At Student Hubs we’re only two weeks away from our first Hub starting their freshers’ week. Following the aftermath of A Level results day, with the university cap on admissions lifted and circumstances rapidly changing for university teams across the past fortnight, it has been easy to focus on the present. But as we enter a year where more disadvantaged students than ever before will be entering university, it’s important for us to keep speaking about student experience so this isn’t overlooked. This is particularly relevant for disadvantaged students who may have the most barriers in feeling like they belong at university in the new academic year.
For us, volunteering is an essential part of the outlook for 2020-21 and we wanted to share our experience from the past six months working with students through virtual volunteering.
At Student Hubs our vision and mission is all about empowering students to be active citizens through engagement with social action programmes, and the circumstances of Covid-19 has only reinforced how important these goals are. In the last six months, our team has been frantically delivering alternative versions of our usual in-person volunteering programmes. We have had workshops and end of project showcases on Zoom and used platforms like Bramble to run online tutoring for school pupils. Is this the future of student engagement in a year where more delivery than ever is run online?
I would argue that it is. Running virtual programmes has forced us to test and trial in ways we never would have explored pre-Covid. We have stepped back from our day-to-day activities, and with it, we have a new vision for what our programmes could look like moving ahead, even when in-person delivery can begin again. So what have we learnt, and how this could apply across the HE sector?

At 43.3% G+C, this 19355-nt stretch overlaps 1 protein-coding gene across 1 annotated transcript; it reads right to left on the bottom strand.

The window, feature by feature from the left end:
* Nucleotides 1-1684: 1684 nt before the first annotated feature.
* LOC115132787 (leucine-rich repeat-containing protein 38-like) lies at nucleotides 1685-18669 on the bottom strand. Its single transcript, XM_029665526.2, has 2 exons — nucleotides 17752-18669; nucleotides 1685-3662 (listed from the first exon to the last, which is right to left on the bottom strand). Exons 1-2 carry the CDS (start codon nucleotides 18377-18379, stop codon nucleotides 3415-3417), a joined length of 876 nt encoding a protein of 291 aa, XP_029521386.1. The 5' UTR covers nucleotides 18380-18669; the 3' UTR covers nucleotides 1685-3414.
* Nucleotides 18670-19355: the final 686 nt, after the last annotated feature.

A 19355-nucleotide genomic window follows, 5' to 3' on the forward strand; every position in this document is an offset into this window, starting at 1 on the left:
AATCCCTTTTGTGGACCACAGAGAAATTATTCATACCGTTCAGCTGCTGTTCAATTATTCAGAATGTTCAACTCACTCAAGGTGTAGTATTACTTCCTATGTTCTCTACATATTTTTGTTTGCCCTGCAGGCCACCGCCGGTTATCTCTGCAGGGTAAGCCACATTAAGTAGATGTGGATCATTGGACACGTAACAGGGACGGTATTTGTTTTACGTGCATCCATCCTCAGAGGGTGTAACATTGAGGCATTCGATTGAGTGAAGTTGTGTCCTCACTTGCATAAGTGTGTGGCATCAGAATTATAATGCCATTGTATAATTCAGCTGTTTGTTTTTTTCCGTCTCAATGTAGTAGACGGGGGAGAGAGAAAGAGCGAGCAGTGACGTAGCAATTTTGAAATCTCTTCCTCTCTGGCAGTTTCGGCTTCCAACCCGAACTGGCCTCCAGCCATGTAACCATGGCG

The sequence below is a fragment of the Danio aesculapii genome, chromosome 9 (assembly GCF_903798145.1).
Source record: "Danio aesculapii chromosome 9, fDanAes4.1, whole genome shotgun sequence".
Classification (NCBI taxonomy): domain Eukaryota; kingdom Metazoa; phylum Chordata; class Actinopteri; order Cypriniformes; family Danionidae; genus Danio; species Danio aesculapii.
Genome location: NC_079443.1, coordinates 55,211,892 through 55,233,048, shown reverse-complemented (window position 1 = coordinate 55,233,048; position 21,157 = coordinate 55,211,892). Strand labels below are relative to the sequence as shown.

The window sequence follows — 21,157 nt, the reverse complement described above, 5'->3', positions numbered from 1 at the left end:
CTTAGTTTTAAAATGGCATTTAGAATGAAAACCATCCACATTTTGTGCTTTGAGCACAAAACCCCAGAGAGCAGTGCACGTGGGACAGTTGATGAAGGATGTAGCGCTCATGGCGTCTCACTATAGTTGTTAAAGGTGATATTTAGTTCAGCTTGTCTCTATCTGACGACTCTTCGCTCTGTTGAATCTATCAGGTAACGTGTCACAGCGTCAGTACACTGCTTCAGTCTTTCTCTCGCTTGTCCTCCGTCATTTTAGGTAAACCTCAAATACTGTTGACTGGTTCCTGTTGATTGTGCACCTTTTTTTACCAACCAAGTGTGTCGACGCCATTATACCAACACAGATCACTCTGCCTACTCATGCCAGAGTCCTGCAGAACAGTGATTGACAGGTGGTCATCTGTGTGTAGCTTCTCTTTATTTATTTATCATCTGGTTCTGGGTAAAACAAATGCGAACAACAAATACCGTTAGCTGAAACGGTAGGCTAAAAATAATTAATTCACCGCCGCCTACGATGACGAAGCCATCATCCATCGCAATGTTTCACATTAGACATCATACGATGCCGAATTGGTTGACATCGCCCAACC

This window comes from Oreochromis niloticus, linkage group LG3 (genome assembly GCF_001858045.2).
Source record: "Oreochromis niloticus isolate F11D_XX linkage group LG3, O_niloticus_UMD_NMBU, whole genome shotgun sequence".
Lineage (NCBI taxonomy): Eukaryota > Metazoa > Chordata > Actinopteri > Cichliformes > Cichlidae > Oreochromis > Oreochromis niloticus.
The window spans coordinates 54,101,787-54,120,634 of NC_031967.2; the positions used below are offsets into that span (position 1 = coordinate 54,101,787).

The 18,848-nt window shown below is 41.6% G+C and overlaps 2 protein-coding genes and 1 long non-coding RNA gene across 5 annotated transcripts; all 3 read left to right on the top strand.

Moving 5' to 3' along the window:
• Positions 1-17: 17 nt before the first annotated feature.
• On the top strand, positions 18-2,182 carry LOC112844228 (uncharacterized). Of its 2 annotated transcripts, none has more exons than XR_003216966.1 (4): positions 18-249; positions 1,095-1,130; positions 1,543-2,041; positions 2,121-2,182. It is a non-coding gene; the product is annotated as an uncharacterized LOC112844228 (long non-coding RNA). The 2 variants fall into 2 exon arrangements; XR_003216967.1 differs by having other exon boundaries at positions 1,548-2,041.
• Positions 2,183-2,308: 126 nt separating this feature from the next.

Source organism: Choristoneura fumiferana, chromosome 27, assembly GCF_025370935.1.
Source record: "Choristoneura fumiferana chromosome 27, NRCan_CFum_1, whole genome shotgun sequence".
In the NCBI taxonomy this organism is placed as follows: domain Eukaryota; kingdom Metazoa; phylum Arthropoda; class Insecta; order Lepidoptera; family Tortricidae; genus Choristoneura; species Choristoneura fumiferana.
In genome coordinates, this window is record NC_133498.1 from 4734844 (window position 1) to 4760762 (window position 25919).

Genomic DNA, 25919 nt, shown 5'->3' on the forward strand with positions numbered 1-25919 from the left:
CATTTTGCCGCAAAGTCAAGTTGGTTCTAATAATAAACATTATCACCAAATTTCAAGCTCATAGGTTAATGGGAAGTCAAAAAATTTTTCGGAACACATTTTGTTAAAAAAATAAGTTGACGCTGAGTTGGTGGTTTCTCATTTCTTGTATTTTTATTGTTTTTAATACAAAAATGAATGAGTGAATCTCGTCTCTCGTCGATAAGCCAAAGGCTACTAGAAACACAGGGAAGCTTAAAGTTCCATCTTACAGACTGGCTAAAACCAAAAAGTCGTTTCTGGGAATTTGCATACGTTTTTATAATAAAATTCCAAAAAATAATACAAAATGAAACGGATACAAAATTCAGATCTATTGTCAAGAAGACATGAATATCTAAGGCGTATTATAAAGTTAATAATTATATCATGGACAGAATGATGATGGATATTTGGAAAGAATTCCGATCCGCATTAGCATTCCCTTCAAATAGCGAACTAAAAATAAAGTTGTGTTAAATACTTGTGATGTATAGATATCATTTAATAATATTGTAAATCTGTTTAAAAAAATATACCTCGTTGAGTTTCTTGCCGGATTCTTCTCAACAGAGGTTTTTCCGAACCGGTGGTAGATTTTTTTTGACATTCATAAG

We adapted, we thrived
In converting our programmes, we had to examine how they could make the most impact. We ran all of our student consultancy programmes completely virtually, and gave more training and support in facilitating our programmes this way for both our students and community partners.
In some cases, the programme changed. We converted our Active programmes into a campaign called Challenge Accepted, because we recognised that engaging students in sports activities could support their mental health during lockdown, and that our young people needed a different intervention at that time.
In short, we adapted, and in doing so, we thrived. Students told us that we introduced them to productivity systems they never would have used before, and that they felt connected to other students in a time when they otherwise would have been isolated.
Community partners told us that being part of projects at this time was special to them, that our students were incredibly sensitive, and that the “lull” in usual activity provided a pause where they could use our student consultants to re-evaluate and make meaningful change in their organisation.
Students are an integral part of university’s civic agendas
Our programmes run on a double benefit model, where both students and communities have to benefit as a result of our programmes. It’s embedded in our theory of change, but Covid-19 has meant closer collaboration with our partners than ever before. We have worked with our Hub communities (in Bristol, Cambridge, Kingston, Southampton and Winchester) to steer our delivery across the spring and summer.
Schools told us they needed support for disadvantaged pupils, and we worked with our partners at the University of Southampton to provide activity packs. Some schools wanted access to virtual tutoring and some didn’t, so we worked with those that had the capacity to run virtual volunteering, and put out an open call to parents to sign up their children individually for tutoring to make it accessible for all. We asked students to contribute what they could, whether that was resource generation, videos of tutoring sessions, or applying to be tutors themselves.